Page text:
Freshwater Microplastics: Challenges for Regulation and Management

“Microplastics” refer to a large group of polymers with various chemical and physical properties, originating from different sources and entering the environment via different pathways [21,98]). Verschoor [99] identified five commonly applied criteria to define MP: (1) synthetic materials with high polymer content, (2) solid particles, (3) <5 mm, (4) insoluble in water and (5) not degradable. However, discussion goes on whether tire abrasion should be considered as “microplastics” and the same applies to the definition of a lower limit for particle size. The smaller the particles are, the more species might potentially ingest those. Furthermore, smaller particles can permeate through membranes and, hence, pose a higher risk for adverse effects in organisms. Thus, globally agreed standardization approaches covering the whole range from sampling to effect assessment are required in order to provide a basis for risk assessment and regulatory options.

As a first approach for MP assessment in freshwater environments, Miklos et al. [100] suggested a modular system initiating with the quantification of selected indicator polymers. When the concentration of these polymers exceeds a certain level, more specific analyses should be conducted. These subsequent analyses can take various criteria (such as polymer type, size, shape, additives, etc.) into consideration to further categorize the particles and support the selection of adequate mitigation measures. Here, approaches from chemical regulation might serve as examples where chemicals can be categorized based on molecular similarities (e.g., PAHs, PCBs, etc.), by field application (e.g., pesticides), or according to their mode of action (e.g., endocrine disruptors). Similarly, MPs can also be grouped together based on their physicochemical properties (e.g., polymer type, density), by their application (e.g., cosmetics, carrier bags, electrical devices) or by (eco)toxicological impacts.

The chemical effects could be the result of polymers themselves or their additives, or a combination of both, while mechanical effect could depend on particle size, shape or a combination of both. Since the (eco)toxicologists face the challenge to test the effects of myriads combination, there are efforts to prioritize and start with the presumed most harmful combinations. Ideally, these results will be transferable to a group of similar combinations.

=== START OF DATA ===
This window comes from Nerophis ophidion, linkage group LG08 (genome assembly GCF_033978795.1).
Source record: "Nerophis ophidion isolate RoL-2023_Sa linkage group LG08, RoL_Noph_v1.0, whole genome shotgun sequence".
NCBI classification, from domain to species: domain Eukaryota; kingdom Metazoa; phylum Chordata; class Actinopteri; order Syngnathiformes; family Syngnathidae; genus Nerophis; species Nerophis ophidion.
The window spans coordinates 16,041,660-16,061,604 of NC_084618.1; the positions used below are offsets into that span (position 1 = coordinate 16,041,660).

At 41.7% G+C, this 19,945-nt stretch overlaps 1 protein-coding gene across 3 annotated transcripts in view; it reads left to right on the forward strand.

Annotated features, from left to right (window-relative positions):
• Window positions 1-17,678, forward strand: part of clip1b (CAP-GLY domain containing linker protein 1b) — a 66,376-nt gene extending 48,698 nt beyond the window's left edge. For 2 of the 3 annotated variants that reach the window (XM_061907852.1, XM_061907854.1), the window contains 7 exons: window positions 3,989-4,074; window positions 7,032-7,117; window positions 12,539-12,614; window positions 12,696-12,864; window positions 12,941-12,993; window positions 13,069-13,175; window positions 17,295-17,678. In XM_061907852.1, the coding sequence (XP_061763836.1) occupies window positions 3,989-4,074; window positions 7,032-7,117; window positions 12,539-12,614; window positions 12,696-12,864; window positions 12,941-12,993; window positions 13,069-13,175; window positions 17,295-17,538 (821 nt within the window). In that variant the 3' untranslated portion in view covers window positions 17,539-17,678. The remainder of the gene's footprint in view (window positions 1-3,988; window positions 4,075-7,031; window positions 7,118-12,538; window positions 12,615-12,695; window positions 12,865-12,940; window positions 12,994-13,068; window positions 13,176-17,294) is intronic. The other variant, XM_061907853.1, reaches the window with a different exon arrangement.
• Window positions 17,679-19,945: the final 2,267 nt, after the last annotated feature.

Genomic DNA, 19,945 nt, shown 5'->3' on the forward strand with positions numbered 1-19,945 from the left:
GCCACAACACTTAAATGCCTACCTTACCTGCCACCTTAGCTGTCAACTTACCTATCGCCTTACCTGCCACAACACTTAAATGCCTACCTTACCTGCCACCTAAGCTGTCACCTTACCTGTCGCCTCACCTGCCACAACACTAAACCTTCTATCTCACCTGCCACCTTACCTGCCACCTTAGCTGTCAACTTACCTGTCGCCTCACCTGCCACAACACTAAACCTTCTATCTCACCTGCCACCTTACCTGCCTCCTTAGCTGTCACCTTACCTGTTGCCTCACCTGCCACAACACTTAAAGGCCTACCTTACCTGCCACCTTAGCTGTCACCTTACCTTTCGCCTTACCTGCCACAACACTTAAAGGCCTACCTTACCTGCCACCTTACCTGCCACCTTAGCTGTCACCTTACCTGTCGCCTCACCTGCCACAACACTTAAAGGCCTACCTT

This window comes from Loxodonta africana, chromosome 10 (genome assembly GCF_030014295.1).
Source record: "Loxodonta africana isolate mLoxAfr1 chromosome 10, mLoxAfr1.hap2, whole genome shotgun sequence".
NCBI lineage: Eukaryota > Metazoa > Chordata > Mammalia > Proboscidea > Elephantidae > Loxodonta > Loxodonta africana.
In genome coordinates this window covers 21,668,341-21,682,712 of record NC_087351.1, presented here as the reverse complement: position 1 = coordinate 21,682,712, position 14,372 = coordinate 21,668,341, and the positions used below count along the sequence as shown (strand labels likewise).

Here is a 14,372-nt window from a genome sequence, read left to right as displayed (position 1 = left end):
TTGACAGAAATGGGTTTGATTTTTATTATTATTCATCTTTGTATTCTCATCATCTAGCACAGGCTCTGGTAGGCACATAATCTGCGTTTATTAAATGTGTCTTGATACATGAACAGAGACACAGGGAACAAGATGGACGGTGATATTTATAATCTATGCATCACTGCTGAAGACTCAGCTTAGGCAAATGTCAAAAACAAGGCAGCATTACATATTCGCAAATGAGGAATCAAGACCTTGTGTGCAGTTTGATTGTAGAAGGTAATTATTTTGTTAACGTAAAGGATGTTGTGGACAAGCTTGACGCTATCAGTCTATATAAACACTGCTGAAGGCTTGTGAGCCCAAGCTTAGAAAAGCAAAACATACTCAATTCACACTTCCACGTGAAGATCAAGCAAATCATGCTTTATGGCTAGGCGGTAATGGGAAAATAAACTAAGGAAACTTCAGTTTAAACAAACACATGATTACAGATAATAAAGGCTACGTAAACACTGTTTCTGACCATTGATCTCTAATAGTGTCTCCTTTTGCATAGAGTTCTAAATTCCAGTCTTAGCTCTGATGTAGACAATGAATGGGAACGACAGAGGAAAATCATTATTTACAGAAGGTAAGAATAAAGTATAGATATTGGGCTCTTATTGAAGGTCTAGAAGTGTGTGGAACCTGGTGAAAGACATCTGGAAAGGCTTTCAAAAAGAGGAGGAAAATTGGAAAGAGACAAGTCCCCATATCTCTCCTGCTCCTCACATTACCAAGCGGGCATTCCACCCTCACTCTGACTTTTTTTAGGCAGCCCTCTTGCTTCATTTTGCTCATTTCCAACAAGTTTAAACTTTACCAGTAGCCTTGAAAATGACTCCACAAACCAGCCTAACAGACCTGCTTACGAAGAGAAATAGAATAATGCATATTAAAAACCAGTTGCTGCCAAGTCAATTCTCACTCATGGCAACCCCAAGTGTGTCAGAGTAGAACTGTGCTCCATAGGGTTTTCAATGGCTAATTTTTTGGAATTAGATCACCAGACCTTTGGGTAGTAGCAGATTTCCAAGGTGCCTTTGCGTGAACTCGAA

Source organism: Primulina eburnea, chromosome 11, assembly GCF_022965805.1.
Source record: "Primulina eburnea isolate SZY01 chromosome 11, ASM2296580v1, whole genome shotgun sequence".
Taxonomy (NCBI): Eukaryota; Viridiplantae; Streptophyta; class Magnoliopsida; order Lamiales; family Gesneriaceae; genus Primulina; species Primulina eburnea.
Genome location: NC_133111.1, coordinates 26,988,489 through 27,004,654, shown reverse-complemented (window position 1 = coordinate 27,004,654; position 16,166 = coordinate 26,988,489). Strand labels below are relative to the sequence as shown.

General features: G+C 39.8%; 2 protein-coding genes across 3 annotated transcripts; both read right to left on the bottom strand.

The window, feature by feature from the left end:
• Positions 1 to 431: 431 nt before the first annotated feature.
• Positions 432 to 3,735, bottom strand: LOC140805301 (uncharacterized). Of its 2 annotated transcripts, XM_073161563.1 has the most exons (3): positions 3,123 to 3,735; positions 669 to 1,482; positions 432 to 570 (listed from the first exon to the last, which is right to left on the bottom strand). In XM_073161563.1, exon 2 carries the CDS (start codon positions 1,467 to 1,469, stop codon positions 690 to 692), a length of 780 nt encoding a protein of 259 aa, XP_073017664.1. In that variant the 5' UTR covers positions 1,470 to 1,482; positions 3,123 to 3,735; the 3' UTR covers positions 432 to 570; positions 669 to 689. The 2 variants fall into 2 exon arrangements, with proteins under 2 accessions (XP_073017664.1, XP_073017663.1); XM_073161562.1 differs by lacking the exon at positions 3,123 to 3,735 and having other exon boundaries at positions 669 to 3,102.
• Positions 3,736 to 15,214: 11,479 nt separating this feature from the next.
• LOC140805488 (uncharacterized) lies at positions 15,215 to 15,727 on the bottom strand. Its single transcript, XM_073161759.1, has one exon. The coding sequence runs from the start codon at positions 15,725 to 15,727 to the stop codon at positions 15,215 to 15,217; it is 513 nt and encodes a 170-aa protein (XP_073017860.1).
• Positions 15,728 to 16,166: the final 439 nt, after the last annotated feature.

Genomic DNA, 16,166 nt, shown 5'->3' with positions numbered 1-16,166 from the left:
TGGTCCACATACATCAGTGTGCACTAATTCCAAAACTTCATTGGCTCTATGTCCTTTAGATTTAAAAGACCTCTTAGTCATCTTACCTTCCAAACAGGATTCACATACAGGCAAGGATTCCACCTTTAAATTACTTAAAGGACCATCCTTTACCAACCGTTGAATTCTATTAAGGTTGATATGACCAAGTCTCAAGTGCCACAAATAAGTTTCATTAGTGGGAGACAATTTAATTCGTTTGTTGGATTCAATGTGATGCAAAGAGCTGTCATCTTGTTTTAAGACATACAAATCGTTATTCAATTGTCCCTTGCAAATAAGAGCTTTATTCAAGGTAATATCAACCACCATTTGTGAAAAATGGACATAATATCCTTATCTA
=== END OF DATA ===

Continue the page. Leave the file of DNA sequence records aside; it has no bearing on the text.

The physicochemical properties of MP might lead to different behavior in test systems. High-density polymers will settle as sediments whilst the low-density polymers float on the surface. They are available only for surface-feeding organisms and are ar higher risk in environmental systems as they might feed selectively on floating materials and accumulate them from the water phase. Chemical testing is usually not focused on this feeding type. Above all, scientists should contemplate that organisms are adapted to natural particles of different materials (sand, clay or similar), but with similar properties as MP, in their natural habitats. It is critical to perform tests on MP particles in comparison with such natural particles. This implicates especially to tests regarding the “Trojan horse effect”— the transport of hydrophobic substances via MP into organisms [72]. Studies need to address whether or not there are differences in the sorption of chemicals to MP versus natural particles.

To reduce the influx of MPs into the aquatic environment, there is a need to improve the management of wastewater and solid waste apart from affecting the production or application of plastics. Starting with product design, we can apply a range of possibilities that includes degradable polymers, polymers with high recycling quotas or a product design promoting a long and circular product life to reduce waste [101].

One of the most sustainable measures would be a social change, and to achieve such long-term objectives, policy can apply so-called persuasive instruments such as public information, environmental education and funding of research and development. Precisely because we currently know little about the consequences of MPs in aquatic systems, we should develop and implement measures to reduce further emissions.

 
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